Given a positive sequence $(a_n)$. Prove that if $\displaystyle \sum_{n=1}^{\infty} a_n$ converges, then so does $\displaystyle \sum_{n=1}^{\infty} a_n^{\frac{n}{n+1}}$.

I tried to use the root test, and I was stuck with the case $\lim \sup \sqrt[n]{a_n}=1$. Maybe we need some trick here.

Thanks so much.


Let $b_n=a_n+e^{-n}$. The specific choice $e^{-n}$ here isn't too important, we just want to make sure that the $b_n$'s still converge but not too quickly. Now $\sum b_n$ converges and $b_n^{n/(n+1)}>a_n^{n/(n+1)}$, so if $\sum b_n^{n/(n+1)}$ converges then so does $\sum a_n^{n/(n+1)}$.

Now we can use the limit comparison test, in its one-directional form:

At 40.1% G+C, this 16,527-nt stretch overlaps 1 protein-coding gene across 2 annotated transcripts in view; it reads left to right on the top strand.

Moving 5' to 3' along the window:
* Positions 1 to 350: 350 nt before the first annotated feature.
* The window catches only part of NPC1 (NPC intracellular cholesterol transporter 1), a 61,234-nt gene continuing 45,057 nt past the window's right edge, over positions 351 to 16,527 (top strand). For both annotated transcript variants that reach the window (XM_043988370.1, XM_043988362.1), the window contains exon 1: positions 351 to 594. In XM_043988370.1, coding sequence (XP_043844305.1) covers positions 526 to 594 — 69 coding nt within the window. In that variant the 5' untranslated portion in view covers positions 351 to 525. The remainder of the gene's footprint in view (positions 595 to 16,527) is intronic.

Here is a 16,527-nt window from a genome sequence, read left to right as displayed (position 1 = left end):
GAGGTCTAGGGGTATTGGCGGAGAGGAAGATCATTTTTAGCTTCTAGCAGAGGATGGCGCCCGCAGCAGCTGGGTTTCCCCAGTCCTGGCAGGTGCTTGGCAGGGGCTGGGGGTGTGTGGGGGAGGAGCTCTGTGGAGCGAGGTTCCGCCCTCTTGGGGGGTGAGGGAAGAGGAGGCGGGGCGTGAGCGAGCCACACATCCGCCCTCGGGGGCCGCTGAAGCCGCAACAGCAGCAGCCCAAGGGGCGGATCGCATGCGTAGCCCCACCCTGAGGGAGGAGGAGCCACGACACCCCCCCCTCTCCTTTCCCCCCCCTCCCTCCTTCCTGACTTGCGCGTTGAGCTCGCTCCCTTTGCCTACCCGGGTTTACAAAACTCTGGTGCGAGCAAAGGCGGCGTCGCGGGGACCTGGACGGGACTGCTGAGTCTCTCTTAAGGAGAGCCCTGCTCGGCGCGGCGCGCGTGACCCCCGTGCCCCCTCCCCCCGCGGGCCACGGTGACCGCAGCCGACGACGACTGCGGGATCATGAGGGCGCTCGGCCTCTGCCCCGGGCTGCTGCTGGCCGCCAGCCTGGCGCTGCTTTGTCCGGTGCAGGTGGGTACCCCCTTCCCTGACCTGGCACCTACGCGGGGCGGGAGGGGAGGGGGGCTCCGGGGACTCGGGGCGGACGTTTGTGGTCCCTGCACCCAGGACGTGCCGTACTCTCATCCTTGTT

If $(a_n),(b_n)$ are positive sequences and $\liminf_{n\to\infty}\frac{a_n}{b_n}>0$, then if $(a_n)$ converges so does $(b_n)$.

$$\liminf_{n\to\infty}\frac{b_n}{b_n^{\frac n{n+1}}}=\liminf_{n\to\infty}b_n^{\frac 1{n+1}},$$ so taking a $\log$, we wish to show that $\liminf_{n\to\infty}\frac{\log(b_n)}{n+1}>-\infty.$ But

$$b_n>e^{-n}\implies \liminf_{n\to\infty}\frac{\log(b_n)}{n+1}>\liminf_{n\to\infty}\frac{-n}{n+1}=-1.$$


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